The climax of the film binds so many things together. The expectations of the audience are met, exceeded, and subverted at once. Prey turns antlers on predator and achieves an almost impossible victory. The police car slips into the world of the film, symbolizing either doom or safety depending on who you are. Leaving the theater, I realized how the first and last scenes of “Get Out” worked to shock the movie-going public. Horror films typically begin with a sacrificial white girl; we are aware of the stakes because we see her distressed or destroyed by them. Think of the skinny dipping girl in “Jaws,” or Drew Barrymore in the first “Scream” movie. “Get Out” opens with the strangling and capture of a lone Black man in the suburbs. Those are the stakes, and most audiences are not familiar with them presented in this language.
“Get Out” ends with supreme indifference to the prone and bleeding body of a white woman. The red and blue lights of the police car fade from her eyes and leave her to die there without comfort or assistance, alone. Parallels to deaths like the murder of Michael Brown seem inescapable. Most audiences are not familiar with that kind of outrage visited on a white body, no matter how richly deserved. We like our white villains blown up or chucked off a cliff where we do not have to relate to them. I found the use of cameras, both included in Chris’ identity as a photographer and his phone-as-weapon flash-cannon employed to awaken the imprisoned Black people, an intriguing reference to these times in which surveillance of the police is so necessary and so dangerous. It’s a brilliant tool for a modern hero like Chris.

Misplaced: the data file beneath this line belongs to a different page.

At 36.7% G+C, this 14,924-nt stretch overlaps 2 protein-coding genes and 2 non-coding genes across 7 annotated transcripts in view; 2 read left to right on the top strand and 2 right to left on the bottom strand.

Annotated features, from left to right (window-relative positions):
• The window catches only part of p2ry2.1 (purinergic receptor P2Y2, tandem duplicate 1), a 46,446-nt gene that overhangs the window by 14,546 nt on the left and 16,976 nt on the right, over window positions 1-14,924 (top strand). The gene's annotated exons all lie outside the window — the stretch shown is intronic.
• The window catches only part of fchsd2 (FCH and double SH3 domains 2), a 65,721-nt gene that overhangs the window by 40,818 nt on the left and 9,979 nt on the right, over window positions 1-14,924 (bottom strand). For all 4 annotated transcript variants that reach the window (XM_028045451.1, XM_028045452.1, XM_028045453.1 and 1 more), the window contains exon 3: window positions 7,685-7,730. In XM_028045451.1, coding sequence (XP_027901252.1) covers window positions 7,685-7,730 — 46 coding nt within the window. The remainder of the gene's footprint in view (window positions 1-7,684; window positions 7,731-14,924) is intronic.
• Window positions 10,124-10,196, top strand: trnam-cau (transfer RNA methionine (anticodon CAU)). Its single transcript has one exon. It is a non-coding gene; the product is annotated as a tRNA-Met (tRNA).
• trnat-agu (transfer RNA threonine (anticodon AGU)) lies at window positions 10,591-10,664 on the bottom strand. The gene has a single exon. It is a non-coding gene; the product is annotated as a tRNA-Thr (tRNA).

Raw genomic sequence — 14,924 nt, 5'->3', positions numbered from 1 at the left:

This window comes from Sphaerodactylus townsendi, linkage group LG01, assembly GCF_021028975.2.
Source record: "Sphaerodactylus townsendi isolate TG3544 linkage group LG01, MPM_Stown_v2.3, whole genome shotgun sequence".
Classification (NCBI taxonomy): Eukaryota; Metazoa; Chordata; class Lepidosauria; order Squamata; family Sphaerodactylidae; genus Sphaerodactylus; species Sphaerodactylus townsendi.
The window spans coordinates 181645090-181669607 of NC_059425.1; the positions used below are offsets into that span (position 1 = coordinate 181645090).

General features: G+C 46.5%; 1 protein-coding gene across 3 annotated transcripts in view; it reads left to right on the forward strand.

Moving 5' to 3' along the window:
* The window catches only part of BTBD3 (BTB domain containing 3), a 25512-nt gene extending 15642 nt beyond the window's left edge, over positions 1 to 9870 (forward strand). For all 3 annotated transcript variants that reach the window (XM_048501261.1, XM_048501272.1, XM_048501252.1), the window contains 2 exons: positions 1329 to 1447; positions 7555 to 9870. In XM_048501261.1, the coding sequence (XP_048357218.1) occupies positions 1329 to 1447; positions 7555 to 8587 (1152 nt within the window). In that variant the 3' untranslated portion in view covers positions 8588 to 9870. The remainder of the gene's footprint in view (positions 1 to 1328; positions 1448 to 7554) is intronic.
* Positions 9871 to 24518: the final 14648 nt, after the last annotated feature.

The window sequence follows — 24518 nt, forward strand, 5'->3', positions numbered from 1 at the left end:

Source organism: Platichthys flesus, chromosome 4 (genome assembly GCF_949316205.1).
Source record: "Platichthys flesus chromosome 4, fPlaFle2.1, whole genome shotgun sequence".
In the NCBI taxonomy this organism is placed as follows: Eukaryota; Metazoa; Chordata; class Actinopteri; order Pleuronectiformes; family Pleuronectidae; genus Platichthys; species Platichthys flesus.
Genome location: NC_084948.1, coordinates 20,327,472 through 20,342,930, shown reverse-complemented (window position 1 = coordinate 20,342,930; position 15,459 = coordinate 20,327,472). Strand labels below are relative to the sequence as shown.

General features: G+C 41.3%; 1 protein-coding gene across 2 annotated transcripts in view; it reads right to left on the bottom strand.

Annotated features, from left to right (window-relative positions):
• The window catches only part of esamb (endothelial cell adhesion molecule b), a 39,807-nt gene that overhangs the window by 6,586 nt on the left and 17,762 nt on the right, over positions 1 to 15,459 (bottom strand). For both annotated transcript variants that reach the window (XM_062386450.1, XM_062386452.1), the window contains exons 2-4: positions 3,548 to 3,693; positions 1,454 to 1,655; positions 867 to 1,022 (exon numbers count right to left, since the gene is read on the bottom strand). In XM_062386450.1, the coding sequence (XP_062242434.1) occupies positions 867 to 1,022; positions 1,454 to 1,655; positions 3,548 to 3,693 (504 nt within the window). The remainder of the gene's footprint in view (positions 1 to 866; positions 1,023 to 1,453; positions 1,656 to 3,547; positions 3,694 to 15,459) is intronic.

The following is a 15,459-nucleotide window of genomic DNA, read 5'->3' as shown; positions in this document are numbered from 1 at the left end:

I listened to each audience as they left their respective theaters. In Oakland, the mood was effusive. A few kids were looking up the word “coagula” on their just-reactivated phones. An older couple was laughing loudly at the social media stories of white people who had been offended by the film. Rod’s better lines were repeated for comedic effect. The line for the next showing had already formed in the lobby, and a young Black man stopped my friend and I as we walked out to ask us if we had liked it. We told him we thought it was incredible and couldn’t wait to see it again. He turned to his white female companion and said, “SEE?” I’m not sure what point we proved for him, but I was glad to do it.
The San Francisco crowd was quieter. I caught a few hushed conversations on what a shame it was that the academy generally ignores horror films, and how there should be a prize for the best debut director. I heard “Moonlight” in there more than once, but couldn’t discern why.
The last time I saw the movie, the suburbanites had their priorities straight. A loud teenage girl in a row in front of us turned to her friends and said, “Old people swear up and down they’d vote for Obama in a third term and then they turn around and vote for a shitbag like Trump.” Her friends giggled more than they gave their assent, and the giggles rippled outward.
“For real, though,” one of her friends said. “People would do that shit if they could.”
“I think that’s kind of the point,” the loud girl shot back.
I think she was right.
Go see “Get Out.” See it more than once, if you can. Look closely and tell me what I missed.